Pasoh Research Forest Reserve - Malaysia

From 1970 to 1974, the Pasoh FRIM Research Station (Pasoh FRS) has been a site for intensive research of lowland rain forest ecology and dynamics under a joint research project between University of Malaya and the International Biological Programme (IBM). Pasoh forest was also the main study site for the Reproductive Biology of Forest Trees Project, a joint research project between University of Aberdeen and University of Malaya from 1974 to 1978. Since then, various research projects on biodiversity, forest productivity, flora, fauna, micrometeorology, soils, hydrology and nutrient cycling were conducted in collaboration with local universities..

In December 1977, Forest Research Institute Malaysia (FRIM) took over the management of the research station from University of Malaya. This was made possible through the collaboration with the Negeri Sembilan State Forestry Department. The Pasoh forest station has since become a leading tropical forest field research station. This could not have been possible without the commitment from the state forestry department to gazette 1,840 ha of the Pasoh reserve as a Research Forest. All research activities are monitored by the Pasoh Research Committee (PRC) in FRIM since 1999. The Director of the Negeri Sembilan Forestry Department is also a Committee member.

The main attraction of the Pasoh Reserve is its floristically rich forest. A total of 335,256 stems 1 cm dbh (diameter at breast height) and above belonging to 814 species, 294 genera and 78 families has been recorded within an area of 50 ha. The most common plant families are the Euphorbiaceae and Annonaceae among the smaller trees, and the Dipterocarpaceae, Leguminosae and Burseraceae. The most common species is Xerospermum noronhianum (Sapindaceae) locally known as ‘rambutan pacat,/em>’, which accounts for 2.5% of the total number of plants. For trees above 30 cm dbh, the most abundant species is Shorea leprosula (meranti tembaga), a member of the Diptrerocarpaceae family. Being an isolated forest surrounded by oil palm estates and other land uses, forest gaps, formed by windthrow of a large tree or a group of trees, are a fairly common feature at Pasoh. Within these gaps, one can find many regenerating seedlings and saplings.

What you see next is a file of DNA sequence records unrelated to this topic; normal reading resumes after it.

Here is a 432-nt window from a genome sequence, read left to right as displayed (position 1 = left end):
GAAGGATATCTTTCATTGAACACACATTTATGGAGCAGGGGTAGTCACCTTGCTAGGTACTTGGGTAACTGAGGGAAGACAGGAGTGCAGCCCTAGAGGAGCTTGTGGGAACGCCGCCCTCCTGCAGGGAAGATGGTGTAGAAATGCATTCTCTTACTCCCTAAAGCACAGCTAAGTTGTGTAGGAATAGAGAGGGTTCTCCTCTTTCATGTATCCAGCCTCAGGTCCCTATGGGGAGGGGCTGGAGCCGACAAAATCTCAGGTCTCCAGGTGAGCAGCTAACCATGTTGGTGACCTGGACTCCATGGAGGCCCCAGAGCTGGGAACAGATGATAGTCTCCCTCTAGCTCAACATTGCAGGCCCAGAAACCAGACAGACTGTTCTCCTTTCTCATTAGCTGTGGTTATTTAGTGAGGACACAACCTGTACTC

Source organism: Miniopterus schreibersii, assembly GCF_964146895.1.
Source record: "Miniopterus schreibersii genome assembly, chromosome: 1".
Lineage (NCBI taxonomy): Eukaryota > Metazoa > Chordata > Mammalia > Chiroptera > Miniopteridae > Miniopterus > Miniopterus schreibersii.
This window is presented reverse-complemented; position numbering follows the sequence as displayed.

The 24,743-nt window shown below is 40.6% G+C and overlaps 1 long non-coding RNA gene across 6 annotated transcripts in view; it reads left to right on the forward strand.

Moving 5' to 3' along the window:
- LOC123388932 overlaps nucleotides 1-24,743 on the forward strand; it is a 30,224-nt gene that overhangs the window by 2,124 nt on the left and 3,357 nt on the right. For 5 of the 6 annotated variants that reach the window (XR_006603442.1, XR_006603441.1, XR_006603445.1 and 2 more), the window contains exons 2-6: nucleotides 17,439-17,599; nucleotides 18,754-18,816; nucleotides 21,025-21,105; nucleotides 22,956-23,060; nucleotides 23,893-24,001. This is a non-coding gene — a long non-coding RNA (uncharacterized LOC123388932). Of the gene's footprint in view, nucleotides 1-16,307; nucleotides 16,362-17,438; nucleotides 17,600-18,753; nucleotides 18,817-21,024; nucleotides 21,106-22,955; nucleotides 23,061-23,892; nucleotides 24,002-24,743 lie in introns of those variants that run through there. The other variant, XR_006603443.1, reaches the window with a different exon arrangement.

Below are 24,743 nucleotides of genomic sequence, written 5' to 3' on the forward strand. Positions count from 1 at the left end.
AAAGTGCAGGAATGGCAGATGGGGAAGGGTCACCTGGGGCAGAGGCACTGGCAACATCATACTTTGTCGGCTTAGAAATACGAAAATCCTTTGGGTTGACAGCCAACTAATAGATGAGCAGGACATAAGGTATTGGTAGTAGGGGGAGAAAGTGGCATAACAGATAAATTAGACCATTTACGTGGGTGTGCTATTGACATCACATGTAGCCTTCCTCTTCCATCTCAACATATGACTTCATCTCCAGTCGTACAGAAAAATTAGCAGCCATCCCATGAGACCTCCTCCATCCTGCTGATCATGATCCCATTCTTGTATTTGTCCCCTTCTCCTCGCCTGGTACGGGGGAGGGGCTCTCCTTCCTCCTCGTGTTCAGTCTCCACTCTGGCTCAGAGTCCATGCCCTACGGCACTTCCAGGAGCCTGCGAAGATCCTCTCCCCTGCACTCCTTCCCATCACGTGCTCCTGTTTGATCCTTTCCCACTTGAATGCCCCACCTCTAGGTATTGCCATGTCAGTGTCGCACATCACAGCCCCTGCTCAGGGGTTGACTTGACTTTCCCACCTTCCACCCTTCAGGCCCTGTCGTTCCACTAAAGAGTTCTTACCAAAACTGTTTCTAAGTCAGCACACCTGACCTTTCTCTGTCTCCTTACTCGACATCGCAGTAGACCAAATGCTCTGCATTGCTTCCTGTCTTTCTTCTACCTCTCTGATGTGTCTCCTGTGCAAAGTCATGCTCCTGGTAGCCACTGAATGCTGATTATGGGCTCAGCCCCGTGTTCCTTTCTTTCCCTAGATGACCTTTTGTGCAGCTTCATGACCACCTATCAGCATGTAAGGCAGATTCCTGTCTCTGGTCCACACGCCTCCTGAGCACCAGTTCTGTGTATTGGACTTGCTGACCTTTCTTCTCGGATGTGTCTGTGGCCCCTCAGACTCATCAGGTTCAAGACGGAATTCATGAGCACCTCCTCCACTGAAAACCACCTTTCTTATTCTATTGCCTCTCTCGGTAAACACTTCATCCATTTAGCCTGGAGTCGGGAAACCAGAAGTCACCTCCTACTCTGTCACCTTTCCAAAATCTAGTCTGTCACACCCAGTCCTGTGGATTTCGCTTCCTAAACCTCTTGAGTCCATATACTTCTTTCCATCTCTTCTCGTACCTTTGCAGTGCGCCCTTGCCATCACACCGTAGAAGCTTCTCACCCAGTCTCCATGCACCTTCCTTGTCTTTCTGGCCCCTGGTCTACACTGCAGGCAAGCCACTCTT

Although Pasoh lacks charismatic animals such as tigers and elephants, it still harbours a good composition of small mammals, primates and birds Today Pasoh is not only the site of many research studies by both local scientists and scientists from abroad but is also an educational centre for school children, college and university students as well as the general public.

Related Identifier,-90,180,90&width=768&height=363&srs=EPSG:4326&format=application/openlayers
Metadata Access
Publisher DEIMS-SDR
Contributor DEIMS-SDR Site and Dataset registry
Publication Year 2016
Rights No conditions apply to access and use; Request must be sent to pasoh research Commitee for approval
OpenAccess true
Language English
Format text/html
Discipline Environmental Monitoring
Spatial Coverage (102.307W, 3.125S, 102.307E, 3.125N)